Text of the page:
Perhaps the best way to frame the content of this book is to look at Haraway’s notion of the vampire project. Vampires, Haraway writes, are monsters or narrative figures with the specific task of polluting natural kinds; they “make categories travel” (79-80). The vampire project begins when Haraway unfolds the shift from biological essentialist categories based on blood and gene to the possibility of antiessentialist categories based on affinity and made possible by the transgenic tinkering of technoscience, tempered by notions of justice. Chapters 2 and 3 focus the discussion of life and kinship on technoscience and on “the question of taxonomy, category, and the natural status of artifactual entities” (53). Transgenic organisms, those with mix and match genes, compromise the natural conditions that separate species and make it possible for scientists to create, own, and patent new forms of life. “Life itself is a capital-accumulation strategy” (65). Through gene manipulation and the creation of synthetic DNA, scientists and the industries that fund them can create any organism for the right price without regard to the sociocultural implications of the beings they create or the ones that are displaced as a result of introducing new species. Each organism’s place in the world is defined by its genomic database. In taxonomy, relationships between organisms are defined by how closely their DNA resembles one another. Scientists, inexplicably elevated to God-like status, establish the norms, decide where categories begin and end, have the power to create new categories, and even to profit from them. The rigid categories of science can be tinkered with, plutonium can become transuranic, and genes can be tickled, all in the effort to produce such questionably useful, life-enhancing and profitable commodities as the zucchana (a cross between a zucchini and a banana; add eggs, flour, sugar and walnuts; bake at 350 degrees). In contrast to these disturbing transgenic images, Haraway offers other potentially liberatory mutations such as the figures of FemaleMan© and OncoMouse™.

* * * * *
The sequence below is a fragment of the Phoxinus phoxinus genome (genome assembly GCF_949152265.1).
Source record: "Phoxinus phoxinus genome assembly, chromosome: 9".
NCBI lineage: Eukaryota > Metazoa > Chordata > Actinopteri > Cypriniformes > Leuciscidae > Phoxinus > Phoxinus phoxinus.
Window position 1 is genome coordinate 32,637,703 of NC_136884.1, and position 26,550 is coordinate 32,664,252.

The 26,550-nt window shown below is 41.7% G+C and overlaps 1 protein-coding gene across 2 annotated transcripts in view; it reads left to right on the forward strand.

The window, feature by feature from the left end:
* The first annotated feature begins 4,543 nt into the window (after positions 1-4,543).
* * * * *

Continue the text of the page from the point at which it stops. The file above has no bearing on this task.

The OncoMouse™ (the first patented animal) is a product of corporatized biology and industry that, like Haraway’s cyborg of the “Manifesto for Cyborgs,” remains unfaithful to its origins. Mutually constitutive, science research and industry have married, producing the “corporatization of biology” and a fractured community of scientists who no longer have shared interests but compete for corporate resources. Industry supports marketable research and demands ownership through patents. “The social norms in biological research and communication changed from expert-communal and public ideals . . . to approved private ownership of patentable results, widespread direct business ties of university biological faculty and graduate students to corporations, . . . and greater secrecy in research practice” (92). The public no longer has a place in the discourse of science, particularly in the highly specialized world of technoscience. Public attitudes and knowledge about science and technology, or lack thereof, are used to exclude them from the process and to perpetuate the myth that science is not only different from other cultural practices but is, indeed, culture-free.

In chapter 4 Haraway, acting as vampire, offers a “critical hermeneutics of genetics” in which she argues that the Human Genome Project (HGP) operates as genetic commodity fetishism (160). “The gene as a fetish,” she writes, “is a phantom object, like and unlike the commodity,” so that the “focus on the realm of exchange hides the realm of production” (142, 143). While in earlier chapters Haraway critically intervenes in the production of knowledge about genes, in this chapter she treats the commodification of genetic mapping by turning her wry gaze to the cultural production and popularization of the human gene. Within the general population, uncritical enthusiasm for the HGP is somewhat disturbing. The chapter specifically targets several advertisements for the Human Genome Project published in Science, the premier science journal in the United States.

To make the argument about genetic fetishism, Haraway compares the visual and epistemological practices entailed in gene mapping with a number of other visual practices. She uses as a key trope the computer simulation game, SimLife, which she calls a pedagogical primer for “life itself,” to weave an analysis of perspectivism and the politics of spatial representation in Western cartography, Western art and portraiture, and ultimately genetic mapping. Key to this, is her focus on boundaries and POV or point of view, two concepts central to the production of knowledge that she began in earlier work and elaborates on in Modest Witness. Maps, she argues, are structured on the fundamental practice of denial in technoscience wherein the model becomes “mislocated” as the thing and then becomes a commodity fetish for the realities it charts, leading to the very possibilities of prediction (GIS modeling), ownership (land, genes, scientific discoveries), and reified intellectual categories and boundaries. While the commodity fetish leads to reified categories, the vampire pollutes them through its reproductive practices.